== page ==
site.btaFirst Sturgeon Protected Area in Bulgaria Helps Major WWF Project
A protected area near the village of Vetren and around the Sreburna Lake will help preserve the sturgeon in the Danube, WWF Bulgaria said. An order of the Ministry of Environment and Water explicitly forbids any extraction of aggregates from the river bed, and dredging of the river bed. Dumping of waste, construction of hydraulic structures, disturbance of natural hydromorphological processes, as well as diversion of water courses or closure of the river side arms in the section are also not allowed.
The "Sturgeons - Vetren" protected area, not far from Silistra, is the first protected area in the country aimed at preserving the habitats of the critically endangered sturgeons, which have survived for the last 200 million years but are on the verge of extinction today, WWF said.
Sturgeon is the main conservation target in the protected area, whose young have chosen this stretch of the river as a feeding and resting place on their hundreds of kilometers long journey to the sea. In addition to sturgeons, however, 40 other species of fish are found in this small section of the river, half of which are included in the Red Book of Bulgaria.
WWF classifies sturgeon as the most endangered group of species in the world. That is why the WWF team is working to protect their habitat on the Danube as a priority. It monitors the entire length of the river from Novo Selo to Silistra, studying the tracks of the last surviving sturgeons in their natural habitat on the territory of the European Union. To help their declining populations, conservationists have released more than 77,000 tagged Danube sturgeon, Russian sturgeon and belugas into the Danube over the past nine years.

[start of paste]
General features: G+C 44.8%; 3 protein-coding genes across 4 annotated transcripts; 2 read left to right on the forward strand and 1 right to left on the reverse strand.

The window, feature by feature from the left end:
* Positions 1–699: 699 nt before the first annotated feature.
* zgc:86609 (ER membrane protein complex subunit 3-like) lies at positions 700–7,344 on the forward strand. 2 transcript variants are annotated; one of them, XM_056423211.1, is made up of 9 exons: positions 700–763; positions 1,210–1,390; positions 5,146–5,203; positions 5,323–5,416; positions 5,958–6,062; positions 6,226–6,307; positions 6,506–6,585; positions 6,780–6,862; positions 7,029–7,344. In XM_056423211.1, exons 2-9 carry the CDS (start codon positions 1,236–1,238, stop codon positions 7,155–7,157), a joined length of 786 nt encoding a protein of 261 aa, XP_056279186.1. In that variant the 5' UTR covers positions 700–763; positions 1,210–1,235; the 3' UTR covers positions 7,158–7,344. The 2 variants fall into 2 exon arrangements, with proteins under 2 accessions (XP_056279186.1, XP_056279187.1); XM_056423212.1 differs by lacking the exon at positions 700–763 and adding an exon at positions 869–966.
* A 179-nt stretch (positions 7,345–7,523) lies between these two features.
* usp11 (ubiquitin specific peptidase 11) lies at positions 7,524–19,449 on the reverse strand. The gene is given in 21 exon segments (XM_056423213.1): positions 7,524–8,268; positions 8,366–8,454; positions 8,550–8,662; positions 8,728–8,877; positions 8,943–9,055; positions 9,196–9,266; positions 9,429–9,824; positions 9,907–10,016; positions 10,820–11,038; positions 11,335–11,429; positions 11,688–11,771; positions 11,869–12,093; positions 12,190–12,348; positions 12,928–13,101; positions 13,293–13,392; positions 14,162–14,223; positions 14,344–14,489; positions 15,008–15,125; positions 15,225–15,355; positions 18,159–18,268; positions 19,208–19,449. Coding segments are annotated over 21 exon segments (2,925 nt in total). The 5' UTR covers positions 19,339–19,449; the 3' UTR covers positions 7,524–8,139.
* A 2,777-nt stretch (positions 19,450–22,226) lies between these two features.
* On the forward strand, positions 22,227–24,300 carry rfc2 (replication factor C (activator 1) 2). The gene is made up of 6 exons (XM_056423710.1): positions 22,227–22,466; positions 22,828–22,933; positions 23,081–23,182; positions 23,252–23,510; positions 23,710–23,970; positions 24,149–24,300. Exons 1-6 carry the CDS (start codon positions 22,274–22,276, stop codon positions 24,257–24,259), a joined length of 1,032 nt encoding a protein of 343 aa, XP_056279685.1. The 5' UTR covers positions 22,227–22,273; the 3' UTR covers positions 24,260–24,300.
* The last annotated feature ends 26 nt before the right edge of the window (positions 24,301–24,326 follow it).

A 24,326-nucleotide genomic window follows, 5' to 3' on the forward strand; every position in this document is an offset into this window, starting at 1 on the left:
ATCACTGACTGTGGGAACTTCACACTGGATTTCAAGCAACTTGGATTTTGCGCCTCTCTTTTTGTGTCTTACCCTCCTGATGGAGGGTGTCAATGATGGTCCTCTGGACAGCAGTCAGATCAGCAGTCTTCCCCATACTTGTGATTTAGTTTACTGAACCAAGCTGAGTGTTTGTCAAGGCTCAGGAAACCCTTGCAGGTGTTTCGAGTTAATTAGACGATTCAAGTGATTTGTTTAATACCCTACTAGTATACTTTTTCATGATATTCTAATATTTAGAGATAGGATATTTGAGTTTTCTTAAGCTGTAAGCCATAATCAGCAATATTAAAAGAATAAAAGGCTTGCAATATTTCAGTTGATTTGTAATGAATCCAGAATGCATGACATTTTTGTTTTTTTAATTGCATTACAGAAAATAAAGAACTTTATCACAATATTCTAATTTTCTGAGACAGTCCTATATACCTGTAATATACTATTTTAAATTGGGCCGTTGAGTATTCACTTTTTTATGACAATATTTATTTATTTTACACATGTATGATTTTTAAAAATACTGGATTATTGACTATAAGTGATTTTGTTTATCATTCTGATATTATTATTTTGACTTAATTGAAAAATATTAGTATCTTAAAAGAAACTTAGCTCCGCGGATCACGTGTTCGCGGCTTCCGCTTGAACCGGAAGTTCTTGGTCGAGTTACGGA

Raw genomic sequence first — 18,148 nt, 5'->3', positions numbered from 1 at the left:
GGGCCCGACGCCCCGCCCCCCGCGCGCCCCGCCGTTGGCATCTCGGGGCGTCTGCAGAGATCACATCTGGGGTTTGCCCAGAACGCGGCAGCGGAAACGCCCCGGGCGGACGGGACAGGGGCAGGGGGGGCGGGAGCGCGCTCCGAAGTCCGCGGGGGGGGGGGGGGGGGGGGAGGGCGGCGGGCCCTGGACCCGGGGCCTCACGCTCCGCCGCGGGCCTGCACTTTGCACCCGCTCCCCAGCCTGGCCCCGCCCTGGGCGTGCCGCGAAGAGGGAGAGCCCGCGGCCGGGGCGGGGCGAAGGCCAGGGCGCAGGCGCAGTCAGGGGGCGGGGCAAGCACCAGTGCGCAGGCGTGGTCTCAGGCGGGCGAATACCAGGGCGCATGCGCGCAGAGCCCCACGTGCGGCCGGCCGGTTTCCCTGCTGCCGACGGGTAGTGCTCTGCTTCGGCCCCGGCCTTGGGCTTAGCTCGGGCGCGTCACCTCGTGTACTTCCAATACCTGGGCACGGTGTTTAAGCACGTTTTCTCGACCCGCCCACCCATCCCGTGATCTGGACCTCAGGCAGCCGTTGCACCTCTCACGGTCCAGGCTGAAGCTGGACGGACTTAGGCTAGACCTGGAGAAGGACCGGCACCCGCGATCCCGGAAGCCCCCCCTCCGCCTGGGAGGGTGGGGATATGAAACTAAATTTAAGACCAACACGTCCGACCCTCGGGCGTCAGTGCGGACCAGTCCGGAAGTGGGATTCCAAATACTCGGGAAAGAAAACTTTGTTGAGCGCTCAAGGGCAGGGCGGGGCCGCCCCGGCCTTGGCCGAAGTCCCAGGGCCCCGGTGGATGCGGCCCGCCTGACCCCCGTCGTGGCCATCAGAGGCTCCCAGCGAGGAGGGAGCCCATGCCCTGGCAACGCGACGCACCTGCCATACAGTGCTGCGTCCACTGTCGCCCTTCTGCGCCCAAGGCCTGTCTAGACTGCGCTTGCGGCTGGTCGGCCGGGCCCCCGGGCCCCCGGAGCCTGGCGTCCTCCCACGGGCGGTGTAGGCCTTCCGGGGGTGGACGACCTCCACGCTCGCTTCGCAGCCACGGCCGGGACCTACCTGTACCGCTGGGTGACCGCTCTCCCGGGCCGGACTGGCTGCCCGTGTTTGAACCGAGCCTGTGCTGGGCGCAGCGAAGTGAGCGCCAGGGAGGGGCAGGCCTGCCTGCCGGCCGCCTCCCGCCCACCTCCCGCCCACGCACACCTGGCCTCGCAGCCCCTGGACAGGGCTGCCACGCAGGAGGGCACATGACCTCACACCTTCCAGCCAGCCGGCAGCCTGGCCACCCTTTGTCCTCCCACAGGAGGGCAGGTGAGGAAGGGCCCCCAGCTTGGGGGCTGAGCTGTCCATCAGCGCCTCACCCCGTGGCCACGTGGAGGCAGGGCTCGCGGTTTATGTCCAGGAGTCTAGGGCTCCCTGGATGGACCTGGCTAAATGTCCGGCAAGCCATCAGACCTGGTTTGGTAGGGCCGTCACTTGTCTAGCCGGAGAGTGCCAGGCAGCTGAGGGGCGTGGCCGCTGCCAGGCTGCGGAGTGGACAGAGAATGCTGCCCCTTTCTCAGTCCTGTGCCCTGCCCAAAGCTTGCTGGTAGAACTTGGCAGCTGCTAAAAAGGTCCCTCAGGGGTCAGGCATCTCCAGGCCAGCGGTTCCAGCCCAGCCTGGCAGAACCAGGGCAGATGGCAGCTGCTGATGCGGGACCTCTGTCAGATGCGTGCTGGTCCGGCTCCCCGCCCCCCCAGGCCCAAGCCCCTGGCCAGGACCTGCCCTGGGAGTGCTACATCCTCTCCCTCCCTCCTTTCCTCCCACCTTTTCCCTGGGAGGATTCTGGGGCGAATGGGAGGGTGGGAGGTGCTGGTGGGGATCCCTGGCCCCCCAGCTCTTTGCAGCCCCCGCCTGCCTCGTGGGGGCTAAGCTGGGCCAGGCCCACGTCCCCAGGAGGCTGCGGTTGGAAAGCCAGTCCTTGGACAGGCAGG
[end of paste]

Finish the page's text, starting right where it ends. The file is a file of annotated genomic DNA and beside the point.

Today, sturgeons face a range of risks they have never faced before in their long history of survival. The construction of dams, dykes and hydroelectric power plants, as well as the extraction of aggregates from the river bed, are placing insurmountable barriers along their migratory route, depriving them of food and leading to habitat fragmentation. Together with water pollution and poaching, these activities threaten to lead to the complete extinction of sturgeons in the very near future, WWF said.
Currently Bulgaria, Romania, Ukraine and Serbia have imposed is a complete ban on sturgeon fishing in the Danube and the Black Sea. Any wild sturgeon product is illegal and harms both the few remaining sturgeon populations and the future of local fishing communities, warns said WWF, which is launching the second phase of its One Home. One Future campaign dedicated to the conservation of wildlife in Bulgaria. The Bulgarian News Agency (BTA) is a media partner of the campaign.
The campaign focuses on restoring habitats that provide homes and food for diverse populations of key ecosystem species. Through the campaign, WWF aims to help build a future where people live in harmony with nature and its inhabitants.